Ruling that deemed universities cannot offer engineering degrees through distance learning, the Supreme Court on Friday suspended such degrees granted by four ‘deemed to be universities’ between 2001 and 2005. The bench of Justices A K Goel and U U Lalit also ordered a CBI inquiry into the conduct of officials who granted ex post facto approvals to these institutes in 2006-07, against the policy of the University Grants Commission (UGC).
The bench also “restrained all deemed universities from carrying out courses in distance education from the 2018-19 academic session onwards, unless and until it is permissible to conduct such courses in distance education mode and specific permissions are granted by the concerned statutory/ regulatory authorities in respect of each of those courses, and unless the off-campus centres/ study centres are individually inspected and found adequate by the concerned statutory authorities.”
Stating that the UGC showed “lack of effective oversight and regulatory mechanism for the ‘deemed to be universities’,” the bench said it had “completely failed to remedy the situation… serious question has therefore arisen as to the manning of the UGC itself for its effective working.”
The court asked the UGC to take appropriate steps within one month to restrain ‘deemed to be universities’ from using the word university, and ordered the Centre to constitute a “three-member committee comprising eminent persons who have held high positions in the field of education, investigation, administration or law at national level within one month” to “suggest a roadmap for strengthening and setting up of oversight and regulatory mechanism in the relevant field of higher education and allied issues within six months.” The court said the “committee may also suggest oversight mechanism to regulate the ‘deemed to be universities’.”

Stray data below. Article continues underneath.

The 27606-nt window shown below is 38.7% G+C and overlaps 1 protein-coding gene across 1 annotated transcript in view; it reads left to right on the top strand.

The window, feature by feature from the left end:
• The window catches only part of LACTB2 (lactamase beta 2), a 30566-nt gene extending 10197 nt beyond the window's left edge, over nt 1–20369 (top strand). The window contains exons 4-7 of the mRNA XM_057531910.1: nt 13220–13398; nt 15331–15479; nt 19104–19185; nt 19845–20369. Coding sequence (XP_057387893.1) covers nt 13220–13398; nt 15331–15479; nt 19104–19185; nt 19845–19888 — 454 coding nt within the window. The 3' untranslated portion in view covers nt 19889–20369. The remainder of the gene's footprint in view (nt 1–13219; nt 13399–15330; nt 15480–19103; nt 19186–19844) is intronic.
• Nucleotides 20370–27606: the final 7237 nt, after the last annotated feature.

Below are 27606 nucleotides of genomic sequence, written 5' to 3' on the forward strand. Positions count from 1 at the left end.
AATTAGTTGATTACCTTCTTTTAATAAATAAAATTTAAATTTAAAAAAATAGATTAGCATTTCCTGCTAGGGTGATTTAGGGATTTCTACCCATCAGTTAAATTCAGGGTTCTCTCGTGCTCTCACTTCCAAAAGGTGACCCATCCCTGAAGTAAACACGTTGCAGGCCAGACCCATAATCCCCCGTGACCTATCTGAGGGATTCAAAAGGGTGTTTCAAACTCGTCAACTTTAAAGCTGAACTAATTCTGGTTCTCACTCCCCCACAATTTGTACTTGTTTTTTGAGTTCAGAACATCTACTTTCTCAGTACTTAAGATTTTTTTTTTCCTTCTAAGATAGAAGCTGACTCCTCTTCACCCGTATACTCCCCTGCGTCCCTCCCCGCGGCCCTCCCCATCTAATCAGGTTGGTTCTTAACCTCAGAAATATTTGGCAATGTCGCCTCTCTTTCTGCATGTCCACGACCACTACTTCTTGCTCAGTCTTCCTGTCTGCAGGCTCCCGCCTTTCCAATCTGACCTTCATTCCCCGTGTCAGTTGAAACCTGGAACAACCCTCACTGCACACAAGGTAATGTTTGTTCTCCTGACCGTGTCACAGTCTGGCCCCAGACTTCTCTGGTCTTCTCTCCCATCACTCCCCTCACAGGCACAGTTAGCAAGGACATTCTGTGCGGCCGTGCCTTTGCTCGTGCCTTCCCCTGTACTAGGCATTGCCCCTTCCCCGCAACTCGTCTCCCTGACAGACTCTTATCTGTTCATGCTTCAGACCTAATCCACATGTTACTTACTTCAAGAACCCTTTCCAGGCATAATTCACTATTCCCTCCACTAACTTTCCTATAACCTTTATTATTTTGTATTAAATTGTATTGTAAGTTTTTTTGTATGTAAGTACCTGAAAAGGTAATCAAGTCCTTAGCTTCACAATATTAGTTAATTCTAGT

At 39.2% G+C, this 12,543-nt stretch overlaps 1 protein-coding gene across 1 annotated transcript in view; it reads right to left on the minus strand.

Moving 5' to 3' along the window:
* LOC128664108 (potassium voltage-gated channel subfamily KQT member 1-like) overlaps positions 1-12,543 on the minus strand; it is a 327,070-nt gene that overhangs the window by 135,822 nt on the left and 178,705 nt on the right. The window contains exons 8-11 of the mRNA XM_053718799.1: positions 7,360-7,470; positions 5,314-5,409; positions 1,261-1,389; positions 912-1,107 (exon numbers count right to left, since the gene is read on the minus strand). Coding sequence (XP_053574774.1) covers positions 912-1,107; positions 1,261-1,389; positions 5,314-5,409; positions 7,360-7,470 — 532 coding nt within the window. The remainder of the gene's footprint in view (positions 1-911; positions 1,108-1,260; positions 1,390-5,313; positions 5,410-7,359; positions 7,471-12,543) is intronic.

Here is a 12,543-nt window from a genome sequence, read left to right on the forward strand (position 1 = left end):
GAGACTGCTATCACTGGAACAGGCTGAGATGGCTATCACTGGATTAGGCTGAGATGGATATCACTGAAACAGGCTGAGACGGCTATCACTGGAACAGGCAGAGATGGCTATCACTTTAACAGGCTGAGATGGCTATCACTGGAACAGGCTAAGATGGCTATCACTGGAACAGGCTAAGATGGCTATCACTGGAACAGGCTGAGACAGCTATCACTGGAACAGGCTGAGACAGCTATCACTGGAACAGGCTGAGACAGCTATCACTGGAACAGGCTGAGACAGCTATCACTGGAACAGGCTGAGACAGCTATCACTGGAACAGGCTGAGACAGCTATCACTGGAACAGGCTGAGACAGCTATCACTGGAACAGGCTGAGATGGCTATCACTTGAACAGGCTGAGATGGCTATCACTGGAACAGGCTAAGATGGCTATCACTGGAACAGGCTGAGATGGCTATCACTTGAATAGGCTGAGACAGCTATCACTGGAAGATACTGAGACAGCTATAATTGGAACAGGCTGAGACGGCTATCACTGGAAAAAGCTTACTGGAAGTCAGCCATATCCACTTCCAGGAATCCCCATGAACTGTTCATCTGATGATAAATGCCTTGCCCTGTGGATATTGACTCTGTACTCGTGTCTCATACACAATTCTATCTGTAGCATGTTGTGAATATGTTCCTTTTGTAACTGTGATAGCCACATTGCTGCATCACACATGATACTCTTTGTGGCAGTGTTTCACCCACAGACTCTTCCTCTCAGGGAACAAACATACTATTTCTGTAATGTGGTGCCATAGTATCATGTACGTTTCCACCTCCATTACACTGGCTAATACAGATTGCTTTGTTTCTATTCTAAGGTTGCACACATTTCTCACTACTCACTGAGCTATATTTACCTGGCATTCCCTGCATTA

The court suspended the degrees granted by JRN Rajasthan Vidyapeeth, Institute of Advanced Studies in Education (Rajasthan), Allahabad Agricultural Institute and Vinayak Mission Research Foundation (Tamil Nadu), from 2001 to 2005, saying they “admitted students, conducted courses and granted degrees in the absence of statutory approvals.”
Those who obtained degrees from these institutes will have to take a joint exam conducted by AICTE and UGC, said the bench. They will get two chances to clear the exam. “It goes without saying that any promotion or advancement in career on the basis of such degree shall also stand withdrawn. However, any monetary benefits or advantages in that behalf shall not be recovered from them,” it said.
The bench found that “none of these ‘deemed to be universities’ had taken prior permission from any of the authorities, namely the UGC, AICTE and Distance Education Council (DEC), nor had they even intimated at any juncture the fact that they were conducting such courses in technology/ engineering through distance education mode.”
It said they did not have a “regular engineering college or faculty in technology/ engineering at their own campus when they commenced courses in technology/ engineering by distance education mode through study centres all over the country”.
Stating that “practicals form the backbone” of technical education, the bench said this was not possible in distance learning. The court pointed out that the AICTE has also “always maintained that courses leading to degrees in engineering cannot be undertaken through distance education mode.”
The bench said the case reflected the “extent of commercialisation of education by some of the deemed universities.”